Reflecting on a Career

Catching up with Dr. Nieves Arriba


Nieveswstamp EpsAs WILMA celebrates twenty years, we are looking back at some stories and women we have profiled to see where they are now.

When Dr. LUCYBETH NIEVES ARRIBA arrived in Wilmington eleven years ago, she was drawn by the warm weather and how the region reminded her of her native Puerto Rico.

Still new to her role as Wilmington’s first female gynecology oncologist, WILMA spoke to her for a profile story in an April 2012 issue highlighting her career and new role. At the time she spoke about moving to the region, treating cancer patients and promoting regular check-ups, and dancing as an outlet for fun.

Now, Dr. Nieves Arriba is the chair of the oncology department at New Hanover Regional Medical Center Novant Health. WILMA recently caught up with her to discuss her experience in the region, working at the hospital over the last eleven years, medical advancements in her field, and swapping her dancing shoes for boxing gloves.

WILMA: In the 2012 story you mentioned being drawn to the region due to its Latin feel. Is that still true years later?
DR.NIEVES ARRIBA: “I don’t plan to ever move away from here. I think it’s very interesting because, I’ve been here eleven years, so (WILMA) got me on the first interview, still very new to Wilmington. And I was like, ‘Oh my God, I love the weather and I love all the possibilities.’ So now it’s very interesting to see how much Wilmington is growing. I still remember what downtown was a decade ago and what it is now. I feel that I’m from here and seeing all these people coming from all over the U.S. to move here; it’s fun because they’re discovering something that we know. I think because there’s a lot of people moving here, I see more Latin and Hispanic patients.

Because I’ve been here long enough, I have seen a very interesting transition in the hospital. How we have more female surgeons, more female doctors, and more diversity. And that’s something I did not feel necessarily was present a decade ago. A couple of years ago the hospital formed these projects to cater to minorities within the hospital to LGBT populations within the hospital. And now that those are very established and they’re growing, it’s beautiful to see this quiet growth within the medical community that help kind of balance the very white providers population.”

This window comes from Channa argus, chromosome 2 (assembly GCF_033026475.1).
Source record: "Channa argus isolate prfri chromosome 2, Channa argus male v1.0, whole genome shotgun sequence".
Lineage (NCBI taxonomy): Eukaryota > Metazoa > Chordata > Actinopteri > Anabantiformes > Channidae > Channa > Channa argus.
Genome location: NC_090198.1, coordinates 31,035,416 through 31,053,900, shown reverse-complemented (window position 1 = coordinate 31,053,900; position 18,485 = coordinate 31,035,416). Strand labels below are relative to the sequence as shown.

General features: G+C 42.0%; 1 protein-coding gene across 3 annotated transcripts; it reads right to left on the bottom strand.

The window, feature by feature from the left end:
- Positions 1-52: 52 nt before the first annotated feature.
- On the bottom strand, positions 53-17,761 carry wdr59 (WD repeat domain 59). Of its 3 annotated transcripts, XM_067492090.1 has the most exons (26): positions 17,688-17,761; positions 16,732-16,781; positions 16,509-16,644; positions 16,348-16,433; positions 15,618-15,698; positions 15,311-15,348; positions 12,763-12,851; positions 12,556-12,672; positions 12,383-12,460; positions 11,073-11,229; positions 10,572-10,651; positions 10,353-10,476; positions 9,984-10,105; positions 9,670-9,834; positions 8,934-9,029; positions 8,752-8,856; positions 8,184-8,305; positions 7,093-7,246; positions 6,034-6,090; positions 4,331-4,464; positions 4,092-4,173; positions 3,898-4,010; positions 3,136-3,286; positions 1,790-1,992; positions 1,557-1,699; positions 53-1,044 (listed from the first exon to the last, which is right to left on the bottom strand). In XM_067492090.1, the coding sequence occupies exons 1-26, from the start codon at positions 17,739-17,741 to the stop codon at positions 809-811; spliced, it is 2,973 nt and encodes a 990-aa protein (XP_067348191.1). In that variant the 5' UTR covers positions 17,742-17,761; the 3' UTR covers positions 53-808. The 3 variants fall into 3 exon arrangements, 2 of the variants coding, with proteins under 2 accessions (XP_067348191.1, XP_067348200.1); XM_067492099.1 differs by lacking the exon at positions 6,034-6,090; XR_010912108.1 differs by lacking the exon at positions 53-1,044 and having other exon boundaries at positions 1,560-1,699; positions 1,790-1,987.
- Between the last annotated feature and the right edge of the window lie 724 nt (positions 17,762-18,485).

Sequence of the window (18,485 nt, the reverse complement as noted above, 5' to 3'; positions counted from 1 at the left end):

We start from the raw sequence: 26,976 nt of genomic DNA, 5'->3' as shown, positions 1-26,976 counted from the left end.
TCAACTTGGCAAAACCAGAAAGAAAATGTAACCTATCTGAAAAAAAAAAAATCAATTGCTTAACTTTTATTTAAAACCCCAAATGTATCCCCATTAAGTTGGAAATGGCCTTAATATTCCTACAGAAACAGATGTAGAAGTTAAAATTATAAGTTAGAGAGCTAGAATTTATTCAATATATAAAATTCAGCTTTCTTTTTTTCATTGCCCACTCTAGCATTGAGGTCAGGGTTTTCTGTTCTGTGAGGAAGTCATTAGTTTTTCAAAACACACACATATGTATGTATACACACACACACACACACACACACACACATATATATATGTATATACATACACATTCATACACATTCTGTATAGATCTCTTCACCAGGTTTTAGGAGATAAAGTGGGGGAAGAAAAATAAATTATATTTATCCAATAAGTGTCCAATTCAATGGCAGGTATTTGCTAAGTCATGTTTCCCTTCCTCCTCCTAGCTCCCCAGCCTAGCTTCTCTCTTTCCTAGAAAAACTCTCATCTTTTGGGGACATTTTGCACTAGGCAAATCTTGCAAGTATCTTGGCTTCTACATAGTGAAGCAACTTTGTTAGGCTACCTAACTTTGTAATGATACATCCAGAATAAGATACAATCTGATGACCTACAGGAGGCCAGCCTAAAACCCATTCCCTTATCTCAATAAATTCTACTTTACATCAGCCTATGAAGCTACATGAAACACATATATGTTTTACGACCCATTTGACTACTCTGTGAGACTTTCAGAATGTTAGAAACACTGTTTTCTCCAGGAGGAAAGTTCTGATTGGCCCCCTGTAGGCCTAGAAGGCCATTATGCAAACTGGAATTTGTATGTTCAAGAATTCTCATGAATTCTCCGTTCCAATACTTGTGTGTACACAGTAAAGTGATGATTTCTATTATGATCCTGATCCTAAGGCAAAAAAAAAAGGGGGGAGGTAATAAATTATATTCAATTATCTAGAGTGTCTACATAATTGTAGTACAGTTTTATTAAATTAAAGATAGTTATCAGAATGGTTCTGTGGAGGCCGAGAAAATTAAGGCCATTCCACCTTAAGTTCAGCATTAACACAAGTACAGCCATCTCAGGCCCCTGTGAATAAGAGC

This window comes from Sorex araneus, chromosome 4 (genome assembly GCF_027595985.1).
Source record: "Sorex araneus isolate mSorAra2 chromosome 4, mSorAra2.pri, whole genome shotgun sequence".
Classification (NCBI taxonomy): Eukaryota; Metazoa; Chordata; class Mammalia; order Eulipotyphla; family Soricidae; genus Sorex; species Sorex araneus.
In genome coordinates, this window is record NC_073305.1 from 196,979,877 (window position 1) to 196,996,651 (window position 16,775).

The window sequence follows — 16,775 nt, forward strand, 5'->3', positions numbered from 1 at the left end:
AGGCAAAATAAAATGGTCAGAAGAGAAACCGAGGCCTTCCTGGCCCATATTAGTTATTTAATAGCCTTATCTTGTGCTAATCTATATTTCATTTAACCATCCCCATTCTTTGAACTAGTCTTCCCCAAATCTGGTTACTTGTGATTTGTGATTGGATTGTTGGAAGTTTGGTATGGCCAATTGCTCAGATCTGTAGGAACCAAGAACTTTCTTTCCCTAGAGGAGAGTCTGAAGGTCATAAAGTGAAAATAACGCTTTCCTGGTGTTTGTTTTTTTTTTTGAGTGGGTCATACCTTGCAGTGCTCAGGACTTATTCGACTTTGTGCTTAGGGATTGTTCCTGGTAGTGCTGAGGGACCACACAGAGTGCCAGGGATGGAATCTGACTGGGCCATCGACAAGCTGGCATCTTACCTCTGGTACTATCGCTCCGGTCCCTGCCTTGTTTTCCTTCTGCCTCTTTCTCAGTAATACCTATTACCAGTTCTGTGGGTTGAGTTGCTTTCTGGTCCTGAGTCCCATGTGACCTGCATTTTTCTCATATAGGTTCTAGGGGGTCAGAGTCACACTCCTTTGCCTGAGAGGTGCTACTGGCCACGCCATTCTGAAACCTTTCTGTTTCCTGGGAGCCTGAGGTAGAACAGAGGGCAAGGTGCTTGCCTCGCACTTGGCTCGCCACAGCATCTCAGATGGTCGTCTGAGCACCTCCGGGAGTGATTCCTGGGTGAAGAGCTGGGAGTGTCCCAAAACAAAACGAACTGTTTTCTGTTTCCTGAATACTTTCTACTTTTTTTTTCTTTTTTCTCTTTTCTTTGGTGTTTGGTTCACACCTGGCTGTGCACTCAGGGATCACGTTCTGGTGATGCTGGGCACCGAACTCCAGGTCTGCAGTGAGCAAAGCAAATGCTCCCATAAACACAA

WILMA: Looking back at 2012 when we had that first interview, have there been any really significant changes or innovations as far as more knowledge in the field or different technologies that you use now that have made an impact?
DR. NIEVES ARRIBA: “When I moved here a decade ago, we were starting to use minimally invasive strategies to do surgeries. And now, that’s the main way that we do surgery on patients with endometrial cancer. And it makes a difference. I remember when I was a medical student a couple of decades ago, patients got diagnosed with cancer, they got a big surgery, and they had to be in the hospital for a whole week or more. Now we send them home the same day, which is crazy. If you had asked me about that two decades ago, I would say impossible. The specialty has tailored very extensive surgery and we have learned to do it through small incisions. It’s beautiful. The recovery is amazing. It eliminates the need to be in the hospital for days.”

WILMA: How has your work with cancer patients been like lately?
Dr. NIEVES ARRIBA: “It’s been really sad because what we’re seeing now is the wave of cancer patients after COVID. We’re very concerned because we feel that many people during those COVID-heavy years stayed at home and they were feeling some symptoms, but just decided not to go to a doctor or not to go to the emergency room because of COVID. And we’re seeing a level of advanced cancer cases that we have never seen before. So, it’s very sad when we compare it to years ago, we’re having a huge number of patients with advanced cancer. And we are trying to do the best we can treating them, but obviously, the more advanced the cancer is, the worse the outcome is going to be. And that has especially affected, in my personal opinion, minorities heavily. Because of COVID, many people were not working. So, they were uninsured. They were afraid to go to the doctors and that just delayed diagnosis and just brings worse outcomes to them.”

WILMA: On a lighter note in the 2012 story you mentioned how you used dancing as a way to have fun and lighten up your mood. Is that still something that you do often?”
DR. NIEVES ARRIBA: “Oh, you’re going to laugh. I switched dancing for boxing. I fell in love with a man that cannot dance so there’s no way for him to try the merengue, those hips don’t move. We live stressful lives; we need to light up. So, I discovered boxing. Growing up, I would always sit with my grandma and my mom to watch boxing fights. For Puerto Ricans, it’s all about beauty pageants and boxing. There’s not a Puerto Rican that doesn’t know about those things growing up on the island. So, now I have my gloves.”

WILMA: Anything else you would like to mention about your experience these past few years?
DR. NIEVES ARRIBA: “I think the town needs to know that there have been a lot of changes and transitions in the hospital, but there’s a lot of quiet heroes that nobody pays attention to. It’s this new generation of female physicians, female surgeons, and diversity coming here. There’s going to be a new colorectal surgeon who is actually Puerto Rican. So he is coming to join us. I’m telling you, every Latino that I know, we love this weather, we love the south, we love the people. And Wilmington in particular has become a home to many cultures because everybody’s moving here.”

Want more WILMA? Click here to sign up for our WILMA Weekly email and announcements.

Categories: Features